ArtsAutosBooksBusinessEducationEntertainmentFamilyFashionFoodGamesGenderHealthHolidaysHomeHubPagesPersonal FinancePetsPoliticsReligionSportsTechnologyTravel

How Jasmine Tea Is Made

Updated on April 23, 2013
Jasmine Flowers
Jasmine Flowers
Jasmine Tea Pearls
Jasmine Tea Pearls

What Is Jasmine Tea?

Jasmine tea is a premium tea that many tea lovers enjoy because of it's very pleasant smell. The smell is that of the Jasmine flower, which is a night blooming and fairly strong smelling plant that is native to Asia, Africa and Australasia, though it grows throughout Europe as well.

Jasmine tea is scented with these flowers using a very long and tedious process, which is why it's sold at a higher price than other teas and is somewhat of a luxury tea to drink if you get the really good stuff.

Both green, black, and sometimes even white teas are used to make this special tea, but the most popular is green tea. Some blends even include the petals from the Jasmine flowers for added smell and color. You can find this tea at almost any tea retailer, it may be rolled up into little balls called pearls, or just simply loose as any other tea would be. You can also find it in tea bags but these won't be as high quality as the loose leaves will be.

Where Jasmine Tea Is Made

A markerChina -
China
get directions

Jasmine tea is mainly produced in China.

Where Does Jasmine Tea Come From?

Jasmine tea is mostly made in China, where it is the most famous scented tea around. It has been around since the Song Dynasty and continues to be served in the homes of people all over the country, it's even considered the norm to serve this tea to your guests. This delicious tea is also made in several other areas and countries including the Hunan, Jiangsu, Jiangxi, Guangdong, Guangxi, and Zhejiang provinces as well as Vietnam. It's safe to say that it is not in short supply since it has such high demand world wide.

How Is Jasmine Tea Made?

The process to make jasmine tea is a long one and requires several steps. It starts with harvesting the tea leaves and storing them in a special room with controlled humidity. Then the blossoms of jasmine flowers are brought in and the two are stored together for several hours before being separated again. Typically this happens at night since that's when the flowers bloom. This process infuses the scent of the jasmine into the tea and is sometimes repeated 7 or 8 times depending on the quality of the tea. The stronger the scent, the more it will cost.

After being stored in this humid environment, the tea must be fired in order to prevent spoilage or mold. Once all moisture is gone, the tea is packed up and shipped off to wherever it is headed. The petals of the flowers are removed from the tea leaves by using large fans to simply blow them away. Some companies prefer to leave the petals in but this is simply for looks and nothing more.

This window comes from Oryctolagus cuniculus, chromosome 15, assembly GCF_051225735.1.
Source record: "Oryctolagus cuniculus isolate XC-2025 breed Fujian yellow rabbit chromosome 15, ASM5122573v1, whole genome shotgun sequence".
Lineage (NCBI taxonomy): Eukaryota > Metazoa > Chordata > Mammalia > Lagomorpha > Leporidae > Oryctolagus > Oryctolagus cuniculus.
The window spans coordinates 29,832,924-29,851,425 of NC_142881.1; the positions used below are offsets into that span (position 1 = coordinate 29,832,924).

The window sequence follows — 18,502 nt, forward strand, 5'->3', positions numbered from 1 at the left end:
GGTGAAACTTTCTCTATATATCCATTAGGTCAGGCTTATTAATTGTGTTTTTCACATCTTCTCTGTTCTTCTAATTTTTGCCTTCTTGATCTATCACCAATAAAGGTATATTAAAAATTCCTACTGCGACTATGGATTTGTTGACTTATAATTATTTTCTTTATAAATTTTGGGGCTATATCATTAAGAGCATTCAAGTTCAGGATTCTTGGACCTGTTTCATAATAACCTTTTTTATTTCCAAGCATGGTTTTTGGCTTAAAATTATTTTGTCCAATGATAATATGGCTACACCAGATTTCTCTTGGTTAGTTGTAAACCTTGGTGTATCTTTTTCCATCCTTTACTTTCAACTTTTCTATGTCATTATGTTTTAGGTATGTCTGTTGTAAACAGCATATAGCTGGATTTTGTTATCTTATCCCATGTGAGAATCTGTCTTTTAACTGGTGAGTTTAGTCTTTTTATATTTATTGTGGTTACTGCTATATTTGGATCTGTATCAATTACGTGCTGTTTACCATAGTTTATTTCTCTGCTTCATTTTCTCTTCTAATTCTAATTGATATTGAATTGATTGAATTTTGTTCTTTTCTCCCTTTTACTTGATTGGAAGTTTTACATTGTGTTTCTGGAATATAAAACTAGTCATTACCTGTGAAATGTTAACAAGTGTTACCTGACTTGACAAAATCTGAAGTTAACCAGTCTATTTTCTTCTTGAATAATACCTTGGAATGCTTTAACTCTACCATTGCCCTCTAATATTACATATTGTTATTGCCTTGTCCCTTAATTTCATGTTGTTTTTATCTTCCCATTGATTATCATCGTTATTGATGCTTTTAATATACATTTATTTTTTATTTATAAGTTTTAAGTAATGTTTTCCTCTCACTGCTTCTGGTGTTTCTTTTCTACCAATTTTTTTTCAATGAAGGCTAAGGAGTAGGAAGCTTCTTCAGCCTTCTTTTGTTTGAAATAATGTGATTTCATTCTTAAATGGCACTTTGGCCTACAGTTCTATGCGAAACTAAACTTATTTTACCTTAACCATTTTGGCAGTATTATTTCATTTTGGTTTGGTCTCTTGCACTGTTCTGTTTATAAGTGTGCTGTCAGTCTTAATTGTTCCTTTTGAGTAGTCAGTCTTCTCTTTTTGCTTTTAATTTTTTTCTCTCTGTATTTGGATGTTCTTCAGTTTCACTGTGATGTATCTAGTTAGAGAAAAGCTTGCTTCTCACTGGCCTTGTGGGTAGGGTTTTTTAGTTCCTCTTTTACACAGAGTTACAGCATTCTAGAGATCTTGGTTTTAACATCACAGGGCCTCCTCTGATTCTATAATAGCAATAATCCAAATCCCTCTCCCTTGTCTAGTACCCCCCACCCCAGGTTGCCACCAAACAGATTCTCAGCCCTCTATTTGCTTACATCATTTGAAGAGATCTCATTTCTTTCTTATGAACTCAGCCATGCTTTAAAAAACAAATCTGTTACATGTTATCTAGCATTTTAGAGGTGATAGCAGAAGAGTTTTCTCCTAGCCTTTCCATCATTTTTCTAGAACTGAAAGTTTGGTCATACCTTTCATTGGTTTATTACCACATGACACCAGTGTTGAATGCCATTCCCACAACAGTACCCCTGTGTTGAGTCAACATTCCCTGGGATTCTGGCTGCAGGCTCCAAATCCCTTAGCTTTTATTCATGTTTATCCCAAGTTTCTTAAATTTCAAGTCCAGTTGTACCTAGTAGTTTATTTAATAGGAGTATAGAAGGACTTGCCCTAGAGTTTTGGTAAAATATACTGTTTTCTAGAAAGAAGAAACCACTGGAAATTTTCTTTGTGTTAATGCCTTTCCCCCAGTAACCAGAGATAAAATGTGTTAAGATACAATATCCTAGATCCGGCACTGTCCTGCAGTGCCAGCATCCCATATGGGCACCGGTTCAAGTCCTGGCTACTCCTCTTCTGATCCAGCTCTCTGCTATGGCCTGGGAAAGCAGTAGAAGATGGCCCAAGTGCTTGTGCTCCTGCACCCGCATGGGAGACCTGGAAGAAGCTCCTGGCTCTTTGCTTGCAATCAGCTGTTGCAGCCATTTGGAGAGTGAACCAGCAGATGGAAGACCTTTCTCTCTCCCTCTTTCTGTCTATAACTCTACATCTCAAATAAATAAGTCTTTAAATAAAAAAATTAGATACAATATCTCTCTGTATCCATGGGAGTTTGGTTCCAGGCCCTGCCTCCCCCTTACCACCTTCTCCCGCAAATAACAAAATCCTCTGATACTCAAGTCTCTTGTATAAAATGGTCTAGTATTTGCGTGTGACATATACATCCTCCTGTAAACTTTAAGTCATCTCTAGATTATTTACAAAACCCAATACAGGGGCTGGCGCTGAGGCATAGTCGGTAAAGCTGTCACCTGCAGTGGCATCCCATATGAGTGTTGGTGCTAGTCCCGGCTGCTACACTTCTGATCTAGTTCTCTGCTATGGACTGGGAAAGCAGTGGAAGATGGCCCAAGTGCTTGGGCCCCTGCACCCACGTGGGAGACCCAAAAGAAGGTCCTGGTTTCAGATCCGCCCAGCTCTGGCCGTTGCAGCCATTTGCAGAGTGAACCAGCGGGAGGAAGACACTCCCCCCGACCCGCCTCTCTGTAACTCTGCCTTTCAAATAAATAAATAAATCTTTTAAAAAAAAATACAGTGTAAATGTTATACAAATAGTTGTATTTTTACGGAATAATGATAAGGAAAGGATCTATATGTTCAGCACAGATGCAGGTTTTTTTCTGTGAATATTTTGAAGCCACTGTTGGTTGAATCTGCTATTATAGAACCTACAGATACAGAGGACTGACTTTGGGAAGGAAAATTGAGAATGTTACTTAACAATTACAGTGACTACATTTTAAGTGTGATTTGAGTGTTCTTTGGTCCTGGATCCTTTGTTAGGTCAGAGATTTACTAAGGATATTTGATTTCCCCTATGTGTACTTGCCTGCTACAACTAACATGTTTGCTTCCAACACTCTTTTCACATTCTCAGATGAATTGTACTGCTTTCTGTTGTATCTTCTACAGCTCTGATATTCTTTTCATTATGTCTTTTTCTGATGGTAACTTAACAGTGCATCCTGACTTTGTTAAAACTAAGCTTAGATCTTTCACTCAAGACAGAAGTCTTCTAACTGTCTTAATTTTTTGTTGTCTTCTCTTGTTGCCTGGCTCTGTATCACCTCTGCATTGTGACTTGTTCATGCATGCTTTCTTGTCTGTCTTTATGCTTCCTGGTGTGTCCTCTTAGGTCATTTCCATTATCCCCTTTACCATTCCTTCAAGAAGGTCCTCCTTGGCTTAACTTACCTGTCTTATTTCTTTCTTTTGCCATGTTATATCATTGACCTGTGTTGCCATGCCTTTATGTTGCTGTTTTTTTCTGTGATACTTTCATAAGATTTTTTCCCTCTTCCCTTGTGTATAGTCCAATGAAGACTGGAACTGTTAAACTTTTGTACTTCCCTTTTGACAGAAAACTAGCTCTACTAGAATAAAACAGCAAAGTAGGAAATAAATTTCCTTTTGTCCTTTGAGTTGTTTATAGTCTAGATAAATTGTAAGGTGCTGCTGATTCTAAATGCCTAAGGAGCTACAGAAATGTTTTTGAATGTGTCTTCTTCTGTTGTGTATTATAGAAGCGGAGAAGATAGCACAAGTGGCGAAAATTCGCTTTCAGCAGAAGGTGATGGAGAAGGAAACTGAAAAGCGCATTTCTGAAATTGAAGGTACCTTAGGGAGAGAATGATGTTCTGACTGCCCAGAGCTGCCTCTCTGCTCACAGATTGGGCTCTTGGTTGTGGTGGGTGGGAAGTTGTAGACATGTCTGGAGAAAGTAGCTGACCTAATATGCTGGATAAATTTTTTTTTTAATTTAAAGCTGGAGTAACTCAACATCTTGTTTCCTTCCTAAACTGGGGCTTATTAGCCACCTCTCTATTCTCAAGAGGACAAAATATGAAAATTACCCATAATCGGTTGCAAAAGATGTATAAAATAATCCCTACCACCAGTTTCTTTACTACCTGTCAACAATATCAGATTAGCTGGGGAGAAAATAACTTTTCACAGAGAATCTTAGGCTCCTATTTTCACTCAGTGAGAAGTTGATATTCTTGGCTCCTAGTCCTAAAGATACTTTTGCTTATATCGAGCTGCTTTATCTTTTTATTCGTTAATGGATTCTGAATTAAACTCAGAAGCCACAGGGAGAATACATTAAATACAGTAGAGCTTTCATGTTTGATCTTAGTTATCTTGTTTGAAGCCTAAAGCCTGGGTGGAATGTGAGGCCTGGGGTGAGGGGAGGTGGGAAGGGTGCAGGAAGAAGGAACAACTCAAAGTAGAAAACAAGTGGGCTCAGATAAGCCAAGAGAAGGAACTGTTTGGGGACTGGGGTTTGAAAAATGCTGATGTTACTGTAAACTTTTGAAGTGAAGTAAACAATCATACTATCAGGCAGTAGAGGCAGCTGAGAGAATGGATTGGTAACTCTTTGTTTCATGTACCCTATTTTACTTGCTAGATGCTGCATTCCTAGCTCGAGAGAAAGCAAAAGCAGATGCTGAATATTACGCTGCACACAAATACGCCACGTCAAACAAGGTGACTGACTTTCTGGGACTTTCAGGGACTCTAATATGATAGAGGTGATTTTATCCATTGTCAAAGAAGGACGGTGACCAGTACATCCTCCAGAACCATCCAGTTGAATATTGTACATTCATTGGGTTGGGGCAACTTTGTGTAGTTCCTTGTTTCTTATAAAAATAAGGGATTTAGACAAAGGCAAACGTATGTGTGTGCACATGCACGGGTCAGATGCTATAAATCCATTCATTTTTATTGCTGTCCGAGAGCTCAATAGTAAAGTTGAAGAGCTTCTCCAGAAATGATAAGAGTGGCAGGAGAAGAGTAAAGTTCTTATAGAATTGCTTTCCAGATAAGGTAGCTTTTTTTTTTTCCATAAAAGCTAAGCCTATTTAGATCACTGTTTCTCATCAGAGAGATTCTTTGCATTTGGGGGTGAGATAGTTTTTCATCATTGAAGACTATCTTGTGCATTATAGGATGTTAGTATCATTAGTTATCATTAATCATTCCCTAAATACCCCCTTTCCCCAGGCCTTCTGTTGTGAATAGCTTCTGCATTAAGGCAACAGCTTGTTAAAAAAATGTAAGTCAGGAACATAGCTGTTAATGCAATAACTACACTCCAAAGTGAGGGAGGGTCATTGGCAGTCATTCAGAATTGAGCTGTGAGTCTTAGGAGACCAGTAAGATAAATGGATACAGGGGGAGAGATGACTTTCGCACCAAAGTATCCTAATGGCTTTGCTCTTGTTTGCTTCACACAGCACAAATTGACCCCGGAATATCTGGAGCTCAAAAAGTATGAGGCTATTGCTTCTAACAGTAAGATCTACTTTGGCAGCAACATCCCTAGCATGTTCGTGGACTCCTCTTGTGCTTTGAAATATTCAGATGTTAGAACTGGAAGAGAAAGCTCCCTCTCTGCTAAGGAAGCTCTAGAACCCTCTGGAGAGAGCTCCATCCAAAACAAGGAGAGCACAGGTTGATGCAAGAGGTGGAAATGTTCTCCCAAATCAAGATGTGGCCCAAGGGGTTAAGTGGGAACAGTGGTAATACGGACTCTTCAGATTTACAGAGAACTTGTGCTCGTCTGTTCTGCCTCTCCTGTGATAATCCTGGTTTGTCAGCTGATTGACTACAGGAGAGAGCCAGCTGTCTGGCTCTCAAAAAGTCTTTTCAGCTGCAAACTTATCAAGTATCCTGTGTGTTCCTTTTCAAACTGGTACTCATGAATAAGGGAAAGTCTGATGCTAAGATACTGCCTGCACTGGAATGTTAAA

Buy Jasmine Tea on Amazon

How Should I Brew My Jasmine Tea?

Jasmine tea should be brewed just as any other tea. Be mindful of what kind of jasmine tea you have before brewing, if you have purchased jasmine green tea then you should follow brewing procedures for green tea. This hub has a lot of great info on how to brew different types of loose leaf teas, use the directions provided there for the kind of jasmine tea you have for the best results.

Here are some other tips to help you better enjoy your jasmine tea:

  • Smell the dry leaves before steeping, taste is highly dependent on smell, so take a big wiff before you steep the leaves and your taste buds will thank you.
  • Experiment, if your first cup doesn't turn out right, adjust the water temp or amount of leaves used until you find what works for you.
  • Share, having tea with friends is a great way to socialize and introduce your friends to something new. Who knows, maybe it will become a regular thing!

In Conclusion

I hope you have learned a thing or two here, it was definitely fun researching all of this in order to write this hub. I love jasmine tea and it's nice to know a little more about where it comes from. Thanks for reading! Please stop by again soon.

Comments

    0 of 8192 characters used
    Post Comment

    • theweaksend profile image
      Author

      theweaksend 4 years ago

      Thank you for the comment! This is easily one of my favorite brews of tea as well, though I like it straight without milk or sugar. Thank you for sharing! =)

    • Lee Tea profile image

      Lee Tea 4 years ago from Erie, PA

      Great Hub! Reminds me of way back when I was a young, budding herbalist, steeping dried Jasmine buds and wondering why there wasn't ANY flavor! Lol - it wasn't until I added tea to my studies did I learn my mistake. Now my shop carries the most exquisite organic Jasmine green I've ever tasted (though I've had a hard time once I found out what a little milk and sugar can do to this brew!). Thanks for writing this, I'll be sharing your hub with my online communi"tea"! Be well - Lee @ Lee's Teas